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Study Finds Depression Has Major Effect on Health of Parkinson’s Patients

National foundation recommends yearly screening (Nov. 28)

The National Parkinson Foundation (NPF) has released early findings from the largest clinical study of Parkinson's disease (PD) ever conducted, showing that depression is the most important factor influencing the health status of PD patients. The new study is part of the Parkinson's Outcomes Project, a longitudinal look at which treatments produce the best health outcomes. Started in 2009, the study includes data from more than 5,500 people with PD in four countries.

A chronic brain disease, PD causes tremors, muscle rigidity, and slowed movement. According to the new study, however, the effect of depression on health status is almost twice that of the motor impairments universally associated with PD. About half of patients with PD are believed to experience some form of depression during the course of the disease, and research suggests that depression and anxiety may be more common in PD patients than in patients with other chronic diseases. However, depression can be difficult to diagnose in people with PD because many common disease symptoms, such as fatigue and masked facial expressions, may hide mood changes. Studies show that most people with PD go unrecognized or undertreated for depression.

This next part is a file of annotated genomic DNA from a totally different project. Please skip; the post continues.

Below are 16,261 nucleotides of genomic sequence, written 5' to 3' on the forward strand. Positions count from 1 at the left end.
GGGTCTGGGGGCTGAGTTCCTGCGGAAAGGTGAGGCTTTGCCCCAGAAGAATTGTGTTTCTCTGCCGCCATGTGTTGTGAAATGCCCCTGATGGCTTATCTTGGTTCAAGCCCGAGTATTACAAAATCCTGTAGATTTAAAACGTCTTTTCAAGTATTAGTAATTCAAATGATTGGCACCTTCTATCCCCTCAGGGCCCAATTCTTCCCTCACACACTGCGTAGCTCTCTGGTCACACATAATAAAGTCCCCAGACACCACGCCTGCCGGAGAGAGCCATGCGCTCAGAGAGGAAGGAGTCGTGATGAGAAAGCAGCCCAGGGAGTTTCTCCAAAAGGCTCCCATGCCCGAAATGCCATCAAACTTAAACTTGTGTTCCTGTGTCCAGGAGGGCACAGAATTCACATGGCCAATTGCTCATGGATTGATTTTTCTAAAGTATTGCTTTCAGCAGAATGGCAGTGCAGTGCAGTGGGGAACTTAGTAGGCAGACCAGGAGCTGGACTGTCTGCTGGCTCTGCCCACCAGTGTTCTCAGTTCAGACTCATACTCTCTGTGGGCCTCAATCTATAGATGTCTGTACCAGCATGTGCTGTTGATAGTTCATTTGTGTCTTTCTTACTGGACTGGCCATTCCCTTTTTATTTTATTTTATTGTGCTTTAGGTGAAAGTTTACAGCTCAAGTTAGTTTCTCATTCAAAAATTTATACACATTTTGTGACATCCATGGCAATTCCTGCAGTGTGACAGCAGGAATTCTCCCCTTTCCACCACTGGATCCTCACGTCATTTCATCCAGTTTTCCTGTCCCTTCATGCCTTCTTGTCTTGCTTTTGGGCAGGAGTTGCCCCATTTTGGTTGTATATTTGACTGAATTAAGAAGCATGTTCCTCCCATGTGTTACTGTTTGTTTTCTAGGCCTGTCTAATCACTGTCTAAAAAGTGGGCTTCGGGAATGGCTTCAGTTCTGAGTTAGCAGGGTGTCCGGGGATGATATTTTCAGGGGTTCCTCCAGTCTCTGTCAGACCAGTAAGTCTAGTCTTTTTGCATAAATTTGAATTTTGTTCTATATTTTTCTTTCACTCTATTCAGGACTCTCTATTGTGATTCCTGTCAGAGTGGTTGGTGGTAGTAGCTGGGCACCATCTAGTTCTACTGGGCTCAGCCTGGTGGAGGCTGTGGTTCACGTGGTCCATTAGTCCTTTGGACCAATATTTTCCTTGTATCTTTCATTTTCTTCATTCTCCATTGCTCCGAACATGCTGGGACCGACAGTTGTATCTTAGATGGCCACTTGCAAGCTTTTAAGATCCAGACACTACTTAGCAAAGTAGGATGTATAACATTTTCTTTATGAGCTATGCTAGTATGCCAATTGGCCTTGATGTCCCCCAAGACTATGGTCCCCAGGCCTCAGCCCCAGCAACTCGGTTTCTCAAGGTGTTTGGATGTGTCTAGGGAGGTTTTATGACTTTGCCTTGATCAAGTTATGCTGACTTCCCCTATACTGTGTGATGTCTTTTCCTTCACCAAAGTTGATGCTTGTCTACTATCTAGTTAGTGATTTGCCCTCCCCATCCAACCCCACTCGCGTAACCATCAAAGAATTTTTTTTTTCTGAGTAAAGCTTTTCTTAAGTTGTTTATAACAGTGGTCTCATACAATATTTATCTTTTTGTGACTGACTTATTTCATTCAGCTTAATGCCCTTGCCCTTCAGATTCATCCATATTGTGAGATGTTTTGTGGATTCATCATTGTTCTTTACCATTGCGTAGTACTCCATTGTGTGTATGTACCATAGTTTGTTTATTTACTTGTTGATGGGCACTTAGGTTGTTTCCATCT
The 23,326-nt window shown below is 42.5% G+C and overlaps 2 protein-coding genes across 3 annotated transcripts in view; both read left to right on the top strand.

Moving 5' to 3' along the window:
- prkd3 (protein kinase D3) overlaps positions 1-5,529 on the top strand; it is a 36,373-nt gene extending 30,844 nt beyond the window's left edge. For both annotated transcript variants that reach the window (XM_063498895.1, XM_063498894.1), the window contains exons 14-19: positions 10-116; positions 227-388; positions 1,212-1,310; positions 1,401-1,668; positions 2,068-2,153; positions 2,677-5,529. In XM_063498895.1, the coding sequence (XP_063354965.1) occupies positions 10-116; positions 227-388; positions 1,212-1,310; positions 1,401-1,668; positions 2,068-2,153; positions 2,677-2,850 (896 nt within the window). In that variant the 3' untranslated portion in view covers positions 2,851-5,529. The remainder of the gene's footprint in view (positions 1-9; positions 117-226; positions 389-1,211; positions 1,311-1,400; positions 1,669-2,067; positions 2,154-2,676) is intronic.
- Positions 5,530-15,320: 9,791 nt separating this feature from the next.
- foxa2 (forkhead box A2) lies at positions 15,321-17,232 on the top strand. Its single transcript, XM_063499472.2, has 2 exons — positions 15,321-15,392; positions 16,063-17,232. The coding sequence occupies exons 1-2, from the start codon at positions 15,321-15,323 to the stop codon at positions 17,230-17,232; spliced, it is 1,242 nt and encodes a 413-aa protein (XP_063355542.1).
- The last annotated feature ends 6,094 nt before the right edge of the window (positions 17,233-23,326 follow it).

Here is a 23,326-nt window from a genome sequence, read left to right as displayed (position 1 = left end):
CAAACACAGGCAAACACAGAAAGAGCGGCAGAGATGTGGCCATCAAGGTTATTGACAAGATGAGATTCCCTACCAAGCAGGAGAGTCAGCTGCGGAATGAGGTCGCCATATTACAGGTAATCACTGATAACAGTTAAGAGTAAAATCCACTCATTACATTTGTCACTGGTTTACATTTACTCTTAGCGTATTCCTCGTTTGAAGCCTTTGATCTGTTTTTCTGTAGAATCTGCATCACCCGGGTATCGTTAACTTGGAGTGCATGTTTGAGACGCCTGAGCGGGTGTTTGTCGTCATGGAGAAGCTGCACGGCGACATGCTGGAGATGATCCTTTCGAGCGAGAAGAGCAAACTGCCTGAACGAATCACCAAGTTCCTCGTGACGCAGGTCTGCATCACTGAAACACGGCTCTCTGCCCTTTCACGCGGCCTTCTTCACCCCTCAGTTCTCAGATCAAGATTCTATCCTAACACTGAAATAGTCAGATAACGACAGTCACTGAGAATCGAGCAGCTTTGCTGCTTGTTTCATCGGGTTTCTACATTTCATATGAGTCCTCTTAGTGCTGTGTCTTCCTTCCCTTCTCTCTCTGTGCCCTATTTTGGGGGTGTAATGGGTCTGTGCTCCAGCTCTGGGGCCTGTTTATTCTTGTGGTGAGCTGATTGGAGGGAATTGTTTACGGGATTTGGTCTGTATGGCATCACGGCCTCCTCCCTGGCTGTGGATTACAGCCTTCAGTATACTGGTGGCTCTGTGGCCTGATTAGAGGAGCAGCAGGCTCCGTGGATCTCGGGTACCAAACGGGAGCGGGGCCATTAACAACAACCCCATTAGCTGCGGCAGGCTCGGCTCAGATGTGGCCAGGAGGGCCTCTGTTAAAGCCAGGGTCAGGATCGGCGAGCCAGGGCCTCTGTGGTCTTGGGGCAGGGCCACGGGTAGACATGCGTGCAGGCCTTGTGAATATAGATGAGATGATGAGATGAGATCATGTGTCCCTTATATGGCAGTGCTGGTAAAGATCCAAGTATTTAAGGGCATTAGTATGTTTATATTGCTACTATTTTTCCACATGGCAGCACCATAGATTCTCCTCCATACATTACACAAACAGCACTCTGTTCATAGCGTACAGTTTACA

Based on the study’s findings –– and on the fact that addressing depression can positively affect levels of disability, relapse, and health status –– the NPF recommends that:

  • Physicians screen patients for depression at least once a year.
  • Patients discuss any change in mood with a healthcare professional, and make sure that their PD physician is aware.
  • Patients bring to doctor's appointments a family member, who is encouraged to share any changes noted in the patient's mood.

Source: National Parkinson Foundation; November 28, 2012.

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